Roundup Cancer Concerns May Lead To Compromise On European License

European regulators are proposing a compromise that would allow the re-licensing of glyphosate-based weed killers throughout Europe, despite rising concerns about a potential increased risk of cancer from exposure to Roundup and other similar products. 

According to a report by The Guardian in the U.K., a leaked proposal put forward by the European Commission, the executive arm of the European Union, would authorize the use of Roundup and other glyphosate products for 10 years, instead of the standard 15. However, the Commission would consider an immediate ban if Roundup cancer concerns are verified by a European Chemicals Agency (ECHA) study that is expected to be completed next year.

If true, the agreement would be a compromise between the usual 15-year licenses granted to herbicides and pesticides, and countries who called for the license to not be renewed at all.

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In March 2015, the World Heath Orgainization’s International Agency for Research on Cancer (IARC) declared that the popular herbicide glyphosate is likely a cancer-causing agent.

The warning has resulted in increasing concerns worldwide about the potential link between Roundup and non-Hodgkins lymphoma, as well as other forms of cancer.

At a meeting last month, the countries of Italy, France, Sweden and the Netherlands opposed the renewal of a 15-year license for glyphosate. The current license could expire in June 2016 if the chemical is not re-approved.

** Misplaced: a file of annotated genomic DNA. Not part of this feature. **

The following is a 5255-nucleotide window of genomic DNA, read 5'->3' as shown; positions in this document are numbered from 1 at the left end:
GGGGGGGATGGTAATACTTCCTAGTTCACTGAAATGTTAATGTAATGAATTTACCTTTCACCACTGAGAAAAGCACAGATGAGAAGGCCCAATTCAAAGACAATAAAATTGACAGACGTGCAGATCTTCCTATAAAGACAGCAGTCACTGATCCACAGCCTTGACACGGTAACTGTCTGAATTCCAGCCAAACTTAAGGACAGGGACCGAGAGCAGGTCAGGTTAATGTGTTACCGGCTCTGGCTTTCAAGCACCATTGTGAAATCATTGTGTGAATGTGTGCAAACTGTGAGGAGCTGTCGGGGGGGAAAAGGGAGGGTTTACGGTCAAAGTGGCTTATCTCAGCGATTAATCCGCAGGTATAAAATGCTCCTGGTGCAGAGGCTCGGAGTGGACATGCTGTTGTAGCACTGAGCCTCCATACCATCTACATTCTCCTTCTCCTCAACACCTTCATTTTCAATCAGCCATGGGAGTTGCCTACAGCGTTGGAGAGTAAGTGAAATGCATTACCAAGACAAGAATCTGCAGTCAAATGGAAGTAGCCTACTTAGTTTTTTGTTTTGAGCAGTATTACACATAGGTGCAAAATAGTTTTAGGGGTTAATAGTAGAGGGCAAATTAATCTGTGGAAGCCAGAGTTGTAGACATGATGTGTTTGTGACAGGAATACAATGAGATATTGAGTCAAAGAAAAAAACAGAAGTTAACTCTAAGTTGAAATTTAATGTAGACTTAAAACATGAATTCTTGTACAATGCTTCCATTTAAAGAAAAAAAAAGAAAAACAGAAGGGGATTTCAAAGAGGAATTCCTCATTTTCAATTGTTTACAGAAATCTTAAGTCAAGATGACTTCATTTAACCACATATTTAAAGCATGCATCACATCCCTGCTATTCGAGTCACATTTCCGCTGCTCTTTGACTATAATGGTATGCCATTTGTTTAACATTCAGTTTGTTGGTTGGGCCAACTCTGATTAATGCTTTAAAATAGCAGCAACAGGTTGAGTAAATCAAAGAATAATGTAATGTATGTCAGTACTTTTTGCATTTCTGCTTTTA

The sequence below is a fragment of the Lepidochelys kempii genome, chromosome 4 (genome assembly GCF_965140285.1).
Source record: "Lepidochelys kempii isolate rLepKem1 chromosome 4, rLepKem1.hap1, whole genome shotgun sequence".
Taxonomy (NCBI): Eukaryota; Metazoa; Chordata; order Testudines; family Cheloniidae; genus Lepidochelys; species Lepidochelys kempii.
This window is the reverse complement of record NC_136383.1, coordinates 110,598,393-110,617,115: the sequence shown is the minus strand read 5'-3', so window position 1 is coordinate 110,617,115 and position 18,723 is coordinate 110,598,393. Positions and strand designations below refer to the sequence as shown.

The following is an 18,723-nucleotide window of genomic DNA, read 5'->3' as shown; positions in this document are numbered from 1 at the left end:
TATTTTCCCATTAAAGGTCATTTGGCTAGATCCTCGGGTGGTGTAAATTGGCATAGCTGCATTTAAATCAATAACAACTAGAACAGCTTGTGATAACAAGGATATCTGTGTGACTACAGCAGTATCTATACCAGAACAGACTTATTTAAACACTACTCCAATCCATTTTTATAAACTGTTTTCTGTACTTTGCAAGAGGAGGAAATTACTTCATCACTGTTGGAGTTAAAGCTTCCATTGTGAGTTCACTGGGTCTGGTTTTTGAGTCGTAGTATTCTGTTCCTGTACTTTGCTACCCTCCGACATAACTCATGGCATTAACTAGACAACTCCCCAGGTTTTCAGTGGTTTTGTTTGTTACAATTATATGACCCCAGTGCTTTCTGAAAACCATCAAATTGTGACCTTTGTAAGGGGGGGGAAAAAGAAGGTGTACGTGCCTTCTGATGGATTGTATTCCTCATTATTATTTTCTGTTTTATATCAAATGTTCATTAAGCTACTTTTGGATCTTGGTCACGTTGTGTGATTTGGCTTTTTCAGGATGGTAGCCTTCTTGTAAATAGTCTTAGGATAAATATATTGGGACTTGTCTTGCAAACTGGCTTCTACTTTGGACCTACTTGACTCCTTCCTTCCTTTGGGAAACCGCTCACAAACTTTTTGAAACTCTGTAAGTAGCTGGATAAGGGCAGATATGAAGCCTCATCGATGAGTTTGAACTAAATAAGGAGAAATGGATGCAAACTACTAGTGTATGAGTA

In a vote of 347 to 225, the European parliament this month urged glyphosate restrictions and called for Roundup and other similar weedkillers to only be renewed for seven years.

While the parliament resolution vote is non-binding, it is expected to heavily influence a European Union (EU) pesticides committee that is scheduled to meet May 18-19 to determine the relicensing of glyphosate.

Monsanto has aggressively criticized the decision to list their Roundup as a human carcinogen, dismissing the IARC findings as agenda driven and based on “junk science.”

The European Food Safety Authority (EFSA) has also conflicted with the IARC findings, declaring glyphosate to be safe. Scientists and supporters on both sides of the debate have called the processes of the other unscientific, and the European Commission has delayed the renewal of glyphosate’s license across Europe.

European officials hope that the ECHA study will resolve the conflicting findings between the IARC and EFSA. However, the study is expected to take about 18 months and has not yet begun.

Environmentalists are already protesting the leaked plan. However, it is unclear whether the information obtained by The Guardian is the plan’s final form.

Roundup Lawsuits In the U.S.

A recent U.S. Geological Survey on glyphosate usage nationwide found that an estimated 2.6 billion pounds of the herbicide has been sprayed on America’s agricultural land over the two decades since the mid-1990s, when Monsanto introduced “Roundup Ready” crops that are designed to survive being sprayed with glyphosate, killing the weeds but not the crops.

In all that time, the FDA has never tested for residue or buildup in the food sold to Americans nationwide. In a report published in 2014, the Government Accountability Office (GAO) criticized the FDA for this deficiency in its pesticide program.

Monsanto now faces a growing number of Roundup cancer lawsuits in the United States, typically involving individuals diagnosed with a form of non-Hodgkin’s lymphoma following heavy exposure to the herbicide as a farm or agricultural worker.

The complaints allege that plaintiffs may have avoided a cancer diagnosis if they had been warned about the Roundup risks for farmers, landscapers and others in the agricultural industry, as safety precautions could have been taken or other products could have been used to control the growth of weeds.


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